Two Tidbits About John Keats that I Learned from Reading Science Fiction

John Keats, the 19th century English Romantic poet, loved a woman named Fanny. That’s tidbit one. Fast forward to the last sentence if you want to skip the middle stuff and go directly to tidbit two.

Oddly enough, Keats, or at least his “cybrid” analog in the Hegemony, is a major character in the far future science fiction adventure, Hyperion and its sequel, The Fall of Hyperion, written by Dan Simmons.*

Googling Keats brought up a link to his works from which Simmons borrowed the titles for his books.

Hyperion is an abandoned epic poem by 19th-century English Romantic poet John Keats. It is based on the Titanomachia, and tells of the despair of the Titans after their fall to the Olympians. Keats wrote the poem from late 1818 until the spring of 1819, when he gave it up as having “too many Miltonic inversions.” He was also nursing his younger brother Tom, who died on 1 December 1818 of tuberculosis.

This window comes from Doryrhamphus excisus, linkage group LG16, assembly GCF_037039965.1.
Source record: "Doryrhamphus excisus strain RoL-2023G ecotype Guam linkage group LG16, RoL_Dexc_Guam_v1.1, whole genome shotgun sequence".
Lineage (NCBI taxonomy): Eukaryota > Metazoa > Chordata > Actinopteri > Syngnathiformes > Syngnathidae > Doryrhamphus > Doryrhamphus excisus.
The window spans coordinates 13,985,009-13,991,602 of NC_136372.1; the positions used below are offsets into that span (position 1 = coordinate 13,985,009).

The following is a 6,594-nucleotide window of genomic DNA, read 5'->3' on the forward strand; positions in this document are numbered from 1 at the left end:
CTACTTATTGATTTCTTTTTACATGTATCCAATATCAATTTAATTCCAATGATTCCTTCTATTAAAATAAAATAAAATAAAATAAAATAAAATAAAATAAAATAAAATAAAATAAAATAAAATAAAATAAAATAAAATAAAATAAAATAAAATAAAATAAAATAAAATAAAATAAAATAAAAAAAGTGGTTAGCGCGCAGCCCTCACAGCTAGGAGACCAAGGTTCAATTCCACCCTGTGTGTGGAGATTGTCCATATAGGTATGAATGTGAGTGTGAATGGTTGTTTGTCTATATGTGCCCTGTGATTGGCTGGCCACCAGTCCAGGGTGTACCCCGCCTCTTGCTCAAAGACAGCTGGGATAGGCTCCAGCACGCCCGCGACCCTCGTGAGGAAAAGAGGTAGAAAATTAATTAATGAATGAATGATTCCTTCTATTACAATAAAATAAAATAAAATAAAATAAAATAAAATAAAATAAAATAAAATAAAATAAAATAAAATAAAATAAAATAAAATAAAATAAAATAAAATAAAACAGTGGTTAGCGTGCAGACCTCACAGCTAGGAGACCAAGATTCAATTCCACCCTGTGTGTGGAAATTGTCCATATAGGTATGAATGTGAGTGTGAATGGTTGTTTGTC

The themes and ideas were picked up again in Keats’s The Fall of Hyperion: A Dream, when he attempted to recast the epic by framing it with a personal quest to find truth and understanding.

Dan Simmons’s novels pull off the amazing feat of combining old world sense and sensibilities with the ethics and challenges of a far reaching human presence in an infinite future universe.

I’m going to be honest and tell you, dear reader, that there were some small passages of Simmons’s books that I just did not comprehend. I often had to go back and reread and even read aloud certain passages, and still the technology was over my head. But the stories were so compelling that I was able to allow myself to be carried through those sections. Avid readers of science fiction will understand what I mean.

One thing’s for certain. I will be pondering Hyperion Cantos for a long time. Oh, tidbit two–I learned that John Keats was only five feet tall.

Peace, people!

*Hyperion Cantos is a four novel series. I just started book 3, Endymion.